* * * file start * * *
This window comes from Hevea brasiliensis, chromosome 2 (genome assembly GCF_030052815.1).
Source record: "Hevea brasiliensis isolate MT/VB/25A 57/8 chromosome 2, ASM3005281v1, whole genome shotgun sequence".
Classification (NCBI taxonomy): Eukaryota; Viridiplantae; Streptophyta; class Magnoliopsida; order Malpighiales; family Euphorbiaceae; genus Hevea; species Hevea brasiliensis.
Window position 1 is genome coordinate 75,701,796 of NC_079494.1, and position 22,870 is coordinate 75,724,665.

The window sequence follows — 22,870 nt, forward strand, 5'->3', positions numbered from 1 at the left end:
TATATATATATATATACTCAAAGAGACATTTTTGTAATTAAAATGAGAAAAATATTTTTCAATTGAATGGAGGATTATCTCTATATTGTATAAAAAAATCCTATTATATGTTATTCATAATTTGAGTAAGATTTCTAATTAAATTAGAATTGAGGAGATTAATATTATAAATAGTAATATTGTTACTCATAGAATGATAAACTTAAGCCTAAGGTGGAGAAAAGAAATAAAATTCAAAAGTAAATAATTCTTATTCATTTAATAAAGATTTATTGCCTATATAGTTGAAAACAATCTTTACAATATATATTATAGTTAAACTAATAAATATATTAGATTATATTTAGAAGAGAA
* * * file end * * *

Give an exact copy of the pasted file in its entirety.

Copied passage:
This window comes from Hevea brasiliensis, chromosome 2 (genome assembly GCF_030052815.1).
Source record: "Hevea brasiliensis isolate MT/VB/25A 57/8 chromosome 2, ASM3005281v1, whole genome shotgun sequence".
Classification (NCBI taxonomy): Eukaryota; Viridiplantae; Streptophyta; class Magnoliopsida; order Malpighiales; family Euphorbiaceae; genus Hevea; species Hevea brasiliensis.
Window position 1 is genome coordinate 75,701,796 of NC_079494.1, and position 22,870 is coordinate 75,724,665.

The window sequence follows — 22,870 nt, forward strand, 5'->3', positions numbered from 1 at the left end:
TATATATATATATATACTCAAAGAGACATTTTTGTAATTAAAATGAGAAAAATATTTTTCAATTGAATGGAGGATTATCTCTATATTGTATAAAAAAATCCTATTATATGTTATTCATAATTTGAGTAAGATTTCTAATTAAATTAGAATTGAGGAGATTAATATTATAAATAGTAATATTGTTACTCATAGAATGATAAACTTAAGCCTAAGGTGGAGAAAAGAAATAAAATTCAAAAGTAAATAATTCTTATTCATTTAATAAAGATTTATTGCCTATATAGTTGAAAACAATCTTTACAATATATATTATAGTTAAACTAATAAATATATTAGATTATATTTAGAAGAGAA